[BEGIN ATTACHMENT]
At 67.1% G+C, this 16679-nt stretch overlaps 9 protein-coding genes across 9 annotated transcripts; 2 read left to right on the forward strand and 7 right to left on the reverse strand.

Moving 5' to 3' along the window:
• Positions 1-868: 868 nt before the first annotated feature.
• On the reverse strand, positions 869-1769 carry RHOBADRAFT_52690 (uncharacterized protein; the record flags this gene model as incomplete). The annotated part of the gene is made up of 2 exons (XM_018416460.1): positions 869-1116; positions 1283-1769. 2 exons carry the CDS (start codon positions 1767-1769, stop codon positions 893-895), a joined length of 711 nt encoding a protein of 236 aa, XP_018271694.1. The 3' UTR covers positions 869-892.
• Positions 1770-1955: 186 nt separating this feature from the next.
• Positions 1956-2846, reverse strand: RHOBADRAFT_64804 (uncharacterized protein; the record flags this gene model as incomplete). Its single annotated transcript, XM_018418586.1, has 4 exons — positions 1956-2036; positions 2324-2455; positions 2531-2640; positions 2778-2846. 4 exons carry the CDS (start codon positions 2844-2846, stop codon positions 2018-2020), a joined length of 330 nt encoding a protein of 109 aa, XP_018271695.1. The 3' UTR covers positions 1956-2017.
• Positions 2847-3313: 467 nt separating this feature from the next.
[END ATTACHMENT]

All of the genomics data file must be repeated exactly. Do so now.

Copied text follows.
At 67.1% G+C, this 16679-nt stretch overlaps 9 protein-coding genes across 9 annotated transcripts; 2 read left to right on the forward strand and 7 right to left on the reverse strand.

Moving 5' to 3' along the window:
• Positions 1-868: 868 nt before the first annotated feature.
• On the reverse strand, positions 869-1769 carry RHOBADRAFT_52690 (uncharacterized protein; the record flags this gene model as incomplete). The annotated part of the gene is made up of 2 exons (XM_018416460.1): positions 869-1116; positions 1283-1769. 2 exons carry the CDS (start codon positions 1767-1769, stop codon positions 893-895), a joined length of 711 nt encoding a protein of 236 aa, XP_018271694.1. The 3' UTR covers positions 869-892.
• Positions 1770-1955: 186 nt separating this feature from the next.
• Positions 1956-2846, reverse strand: RHOBADRAFT_64804 (uncharacterized protein; the record flags this gene model as incomplete). Its single annotated transcript, XM_018418586.1, has 4 exons — positions 1956-2036; positions 2324-2455; positions 2531-2640; positions 2778-2846. 4 exons carry the CDS (start codon positions 2844-2846, stop codon positions 2018-2020), a joined length of 330 nt encoding a protein of 109 aa, XP_018271695.1. The 3' UTR covers positions 1956-2017.
• Positions 2847-3313: 467 nt separating this feature from the next.